The other day I mentioned that the Winter Jasmine would be the first thing to bloom... I was wrong! It's the Witch hazel! It's the first time it has bloomed in our garden. So what's blooming in your February Garden?

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A Magnificent Monarch on Milkweed (Asclepias syriaca)

Just one really neat sight I saw this weekend was the monarch sipping nectar from the milkweed (Asclepias syriaca). Milkweed is the host plant for the monarch butterflies which serves a very important role in the life of the fluttering favorites of backyard butterflies. Milkweed contains a chemical called glycosides which get consumed by the monarch caterpillars (see more here on milkweed). When they grow up this chemical makes the butterflies poisonous to birds and other predators - essentially the milkweed plant becomes a natural defense mechanism. This milkweed was not on the slope of my wild area but at my wife's parent's house on the outskirts of their woodland. Once the flowers turn into seed pods I'll collect them to plant in our natural areas and try to help these magnificent monarchs along!

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Oak Leaf Hydrangea (Hydrangea quercifolia)

I've been a fan of oak leaf hydrangeas (Hydrangea quercifolia) for a long time. The large oak shaped leaves and white flowering panicles are two of its best traits but in the fall its color changes are very nice too. The leaves change through a range of colors from the year round greens to the autumn golds and reds. Our oak leaf hydrangeas are fairly young plants. One was purchased as a full sized plant in a pot and the other was a discount plant in a small plastic wrapped container filled with sawdust. I figured it wouldn't make it for a number of reasons: it was small, had almost no root system, and of course it was a discount plant. To my pleasure and surprise I was wrong. The little oak leaf hydrangea is thriving in our side border garden in almost full sun. Oak leaf hydrangeas are native…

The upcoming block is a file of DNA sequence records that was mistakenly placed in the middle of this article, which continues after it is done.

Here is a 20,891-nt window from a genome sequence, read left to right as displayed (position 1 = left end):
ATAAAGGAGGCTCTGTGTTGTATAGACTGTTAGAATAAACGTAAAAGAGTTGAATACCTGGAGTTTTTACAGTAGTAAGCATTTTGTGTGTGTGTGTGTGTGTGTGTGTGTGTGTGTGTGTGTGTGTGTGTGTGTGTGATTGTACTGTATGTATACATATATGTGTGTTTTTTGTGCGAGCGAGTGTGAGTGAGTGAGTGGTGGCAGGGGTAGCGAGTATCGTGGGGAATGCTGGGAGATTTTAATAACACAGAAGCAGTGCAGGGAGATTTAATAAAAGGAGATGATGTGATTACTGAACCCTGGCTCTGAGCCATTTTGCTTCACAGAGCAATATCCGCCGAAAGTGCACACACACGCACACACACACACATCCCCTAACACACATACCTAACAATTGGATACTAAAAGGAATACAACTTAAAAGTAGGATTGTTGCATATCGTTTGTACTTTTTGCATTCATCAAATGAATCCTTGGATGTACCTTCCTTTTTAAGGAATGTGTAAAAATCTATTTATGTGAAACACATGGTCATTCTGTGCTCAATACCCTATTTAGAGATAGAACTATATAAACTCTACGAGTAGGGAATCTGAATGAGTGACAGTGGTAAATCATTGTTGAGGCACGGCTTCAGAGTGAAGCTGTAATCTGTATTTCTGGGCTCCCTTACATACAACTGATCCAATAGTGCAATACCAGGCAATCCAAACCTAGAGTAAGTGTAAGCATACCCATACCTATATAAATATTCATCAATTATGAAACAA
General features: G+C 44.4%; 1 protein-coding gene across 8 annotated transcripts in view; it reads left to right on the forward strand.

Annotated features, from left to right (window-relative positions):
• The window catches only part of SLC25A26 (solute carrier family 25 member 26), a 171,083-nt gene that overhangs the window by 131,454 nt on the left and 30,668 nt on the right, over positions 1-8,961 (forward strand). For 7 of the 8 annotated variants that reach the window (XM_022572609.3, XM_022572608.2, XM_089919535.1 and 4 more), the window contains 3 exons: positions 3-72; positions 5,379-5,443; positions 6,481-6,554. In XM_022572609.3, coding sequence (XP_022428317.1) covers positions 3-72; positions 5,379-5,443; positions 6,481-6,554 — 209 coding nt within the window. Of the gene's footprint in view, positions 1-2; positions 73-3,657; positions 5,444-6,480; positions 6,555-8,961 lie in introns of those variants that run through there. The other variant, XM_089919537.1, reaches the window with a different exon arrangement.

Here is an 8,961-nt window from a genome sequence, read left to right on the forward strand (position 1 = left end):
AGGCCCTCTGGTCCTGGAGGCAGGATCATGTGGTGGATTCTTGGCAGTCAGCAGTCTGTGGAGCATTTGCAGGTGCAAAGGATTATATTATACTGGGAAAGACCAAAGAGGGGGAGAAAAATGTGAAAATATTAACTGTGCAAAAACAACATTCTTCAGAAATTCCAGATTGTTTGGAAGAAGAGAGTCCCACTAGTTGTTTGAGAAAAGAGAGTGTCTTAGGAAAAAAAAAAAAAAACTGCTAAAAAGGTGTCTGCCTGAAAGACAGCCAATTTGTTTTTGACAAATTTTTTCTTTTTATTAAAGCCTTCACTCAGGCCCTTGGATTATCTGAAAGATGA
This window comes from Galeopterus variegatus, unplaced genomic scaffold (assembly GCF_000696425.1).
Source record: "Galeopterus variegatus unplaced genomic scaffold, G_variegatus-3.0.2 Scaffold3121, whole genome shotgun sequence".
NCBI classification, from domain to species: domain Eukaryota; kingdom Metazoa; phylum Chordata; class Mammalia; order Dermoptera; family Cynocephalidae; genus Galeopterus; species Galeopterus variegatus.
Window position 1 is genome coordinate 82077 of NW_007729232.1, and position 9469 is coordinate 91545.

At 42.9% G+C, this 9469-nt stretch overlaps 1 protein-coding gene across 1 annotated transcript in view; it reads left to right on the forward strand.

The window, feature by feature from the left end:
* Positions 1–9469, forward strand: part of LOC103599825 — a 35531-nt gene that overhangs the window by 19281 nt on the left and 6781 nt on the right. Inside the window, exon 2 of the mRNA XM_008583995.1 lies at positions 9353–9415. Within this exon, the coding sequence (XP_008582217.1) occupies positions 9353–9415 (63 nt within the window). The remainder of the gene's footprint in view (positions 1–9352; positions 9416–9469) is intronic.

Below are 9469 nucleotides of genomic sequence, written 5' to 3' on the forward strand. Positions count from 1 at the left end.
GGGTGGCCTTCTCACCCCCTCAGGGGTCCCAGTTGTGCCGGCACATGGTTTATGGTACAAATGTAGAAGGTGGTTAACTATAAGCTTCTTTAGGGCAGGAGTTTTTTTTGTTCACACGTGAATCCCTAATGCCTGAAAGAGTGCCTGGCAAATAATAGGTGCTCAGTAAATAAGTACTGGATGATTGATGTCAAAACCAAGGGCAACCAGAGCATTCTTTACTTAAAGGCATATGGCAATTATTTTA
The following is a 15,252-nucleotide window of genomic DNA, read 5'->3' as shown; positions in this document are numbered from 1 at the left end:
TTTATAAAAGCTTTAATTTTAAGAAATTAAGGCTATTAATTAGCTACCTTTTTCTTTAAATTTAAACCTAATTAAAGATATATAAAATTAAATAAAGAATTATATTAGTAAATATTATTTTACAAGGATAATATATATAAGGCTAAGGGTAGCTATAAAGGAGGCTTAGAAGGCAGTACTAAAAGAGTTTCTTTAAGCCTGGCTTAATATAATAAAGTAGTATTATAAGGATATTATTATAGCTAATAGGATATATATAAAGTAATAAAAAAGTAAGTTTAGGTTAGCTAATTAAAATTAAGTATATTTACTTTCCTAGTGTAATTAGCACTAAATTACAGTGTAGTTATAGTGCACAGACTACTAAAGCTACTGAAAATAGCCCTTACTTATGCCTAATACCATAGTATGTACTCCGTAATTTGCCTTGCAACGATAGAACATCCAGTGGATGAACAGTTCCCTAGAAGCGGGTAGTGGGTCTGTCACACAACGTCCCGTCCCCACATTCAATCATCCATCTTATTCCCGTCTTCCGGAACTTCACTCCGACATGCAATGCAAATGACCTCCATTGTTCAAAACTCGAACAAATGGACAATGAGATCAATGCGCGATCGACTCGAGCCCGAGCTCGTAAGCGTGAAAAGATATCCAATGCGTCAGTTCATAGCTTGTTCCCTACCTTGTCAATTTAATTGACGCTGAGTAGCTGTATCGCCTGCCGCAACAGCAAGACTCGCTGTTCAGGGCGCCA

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Asclepias Tuberosa Seeds (Butterfly Weed)

Sometimes there are seeds that are just too cool not to have their own post which is the case for butterfly weed seeds! Asclepias tuberosa is a beautiful orange plant in the garden and along roadsides but what is really neat is its method of seed dispersal. After pollination the seed pods begin to form. Inside those pods small seeds are being formed with fluff that serves to carry the seed on the wind. I was inspecting the garden yesterday when I noticed that one of these pods had opened. I picked it to collect the seeds for planting in other gardens and set it temporarily near our sink only to have the pod completely open and the fluff begin to fluff out on the kitchen counter. Needless to say my daughters enjoyed watching the seeds float down to the floor like paratroopers. (You know, I kind of did too!) …